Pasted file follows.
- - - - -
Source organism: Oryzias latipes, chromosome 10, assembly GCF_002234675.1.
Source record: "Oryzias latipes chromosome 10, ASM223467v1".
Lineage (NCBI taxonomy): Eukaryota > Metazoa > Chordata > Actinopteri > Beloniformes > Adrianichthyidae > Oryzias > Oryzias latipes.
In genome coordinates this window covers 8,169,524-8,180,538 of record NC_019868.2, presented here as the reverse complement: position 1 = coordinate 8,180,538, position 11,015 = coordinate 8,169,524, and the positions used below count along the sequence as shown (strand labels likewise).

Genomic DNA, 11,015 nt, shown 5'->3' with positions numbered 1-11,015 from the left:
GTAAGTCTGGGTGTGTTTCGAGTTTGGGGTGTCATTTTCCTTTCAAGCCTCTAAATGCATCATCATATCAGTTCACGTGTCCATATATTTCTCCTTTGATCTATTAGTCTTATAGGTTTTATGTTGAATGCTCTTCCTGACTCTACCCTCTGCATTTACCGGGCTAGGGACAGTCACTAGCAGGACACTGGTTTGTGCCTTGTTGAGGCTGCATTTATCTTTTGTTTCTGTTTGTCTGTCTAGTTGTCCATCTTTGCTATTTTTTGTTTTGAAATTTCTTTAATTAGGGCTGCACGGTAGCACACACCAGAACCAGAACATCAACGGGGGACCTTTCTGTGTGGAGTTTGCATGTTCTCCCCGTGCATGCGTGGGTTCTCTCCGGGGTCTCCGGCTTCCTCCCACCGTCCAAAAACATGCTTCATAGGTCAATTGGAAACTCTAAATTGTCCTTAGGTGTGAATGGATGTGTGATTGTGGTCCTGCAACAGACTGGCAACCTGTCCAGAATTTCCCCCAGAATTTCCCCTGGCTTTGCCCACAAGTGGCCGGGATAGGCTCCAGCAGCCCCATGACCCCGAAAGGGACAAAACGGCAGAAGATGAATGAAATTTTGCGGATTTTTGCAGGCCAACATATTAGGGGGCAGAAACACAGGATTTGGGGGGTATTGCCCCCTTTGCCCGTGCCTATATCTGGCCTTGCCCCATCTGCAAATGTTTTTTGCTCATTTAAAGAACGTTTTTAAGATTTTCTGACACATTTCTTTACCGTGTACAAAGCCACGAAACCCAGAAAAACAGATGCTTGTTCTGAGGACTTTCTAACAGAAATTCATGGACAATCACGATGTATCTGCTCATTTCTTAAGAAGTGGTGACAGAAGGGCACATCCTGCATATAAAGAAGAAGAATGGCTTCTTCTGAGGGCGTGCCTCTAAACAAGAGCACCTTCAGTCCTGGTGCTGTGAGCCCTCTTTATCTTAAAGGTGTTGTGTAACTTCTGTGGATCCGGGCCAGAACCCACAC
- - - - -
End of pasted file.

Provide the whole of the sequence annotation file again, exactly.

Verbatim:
Source organism: Oryzias latipes, chromosome 10, assembly GCF_002234675.1.
Source record: "Oryzias latipes chromosome 10, ASM223467v1".
Lineage (NCBI taxonomy): Eukaryota > Metazoa > Chordata > Actinopteri > Beloniformes > Adrianichthyidae > Oryzias > Oryzias latipes.
In genome coordinates this window covers 8,169,524-8,180,538 of record NC_019868.2, presented here as the reverse complement: position 1 = coordinate 8,180,538, position 11,015 = coordinate 8,169,524, and the positions used below count along the sequence as shown (strand labels likewise).

Genomic DNA, 11,015 nt, shown 5'->3' with positions numbered 1-11,015 from the left:
GTAAGTCTGGGTGTGTTTCGAGTTTGGGGTGTCATTTTCCTTTCAAGCCTCTAAATGCATCATCATATCAGTTCACGTGTCCATATATTTCTCCTTTGATCTATTAGTCTTATAGGTTTTATGTTGAATGCTCTTCCTGACTCTACCCTCTGCATTTACCGGGCTAGGGACAGTCACTAGCAGGACACTGGTTTGTGCCTTGTTGAGGCTGCATTTATCTTTTGTTTCTGTTTGTCTGTCTAGTTGTCCATCTTTGCTATTTTTTGTTTTGAAATTTCTTTAATTAGGGCTGCACGGTAGCACACACCAGAACCAGAACATCAACGGGGGACCTTTCTGTGTGGAGTTTGCATGTTCTCCCCGTGCATGCGTGGGTTCTCTCCGGGGTCTCCGGCTTCCTCCCACCGTCCAAAAACATGCTTCATAGGTCAATTGGAAACTCTAAATTGTCCTTAGGTGTGAATGGATGTGTGATTGTGGTCCTGCAACAGACTGGCAACCTGTCCAGAATTTCCCCCAGAATTTCCCCTGGCTTTGCCCACAAGTGGCCGGGATAGGCTCCAGCAGCCCCATGACCCCGAAAGGGACAAAACGGCAGAAGATGAATGAAATTTTGCGGATTTTTGCAGGCCAACATATTAGGGGGCAGAAACACAGGATTTGGGGGGTATTGCCCCCTTTGCCCGTGCCTATATCTGGCCTTGCCCCATCTGCAAATGTTTTTTGCTCATTTAAAGAACGTTTTTAAGATTTTCTGACACATTTCTTTACCGTGTACAAAGCCACGAAACCCAGAAAAACAGATGCTTGTTCTGAGGACTTTCTAACAGAAATTCATGGACAATCACGATGTATCTGCTCATTTCTTAAGAAGTGGTGACAGAAGGGCACATCCTGCATATAAAGAAGAAGAATGGCTTCTTCTGAGGGCGTGCCTCTAAACAAGAGCACCTTCAGTCCTGGTGCTGTGAGCCCTCTTTATCTTAAAGGTGTTGTGTAACTTCTGTGGATCCGGGCCAGAACCCACAC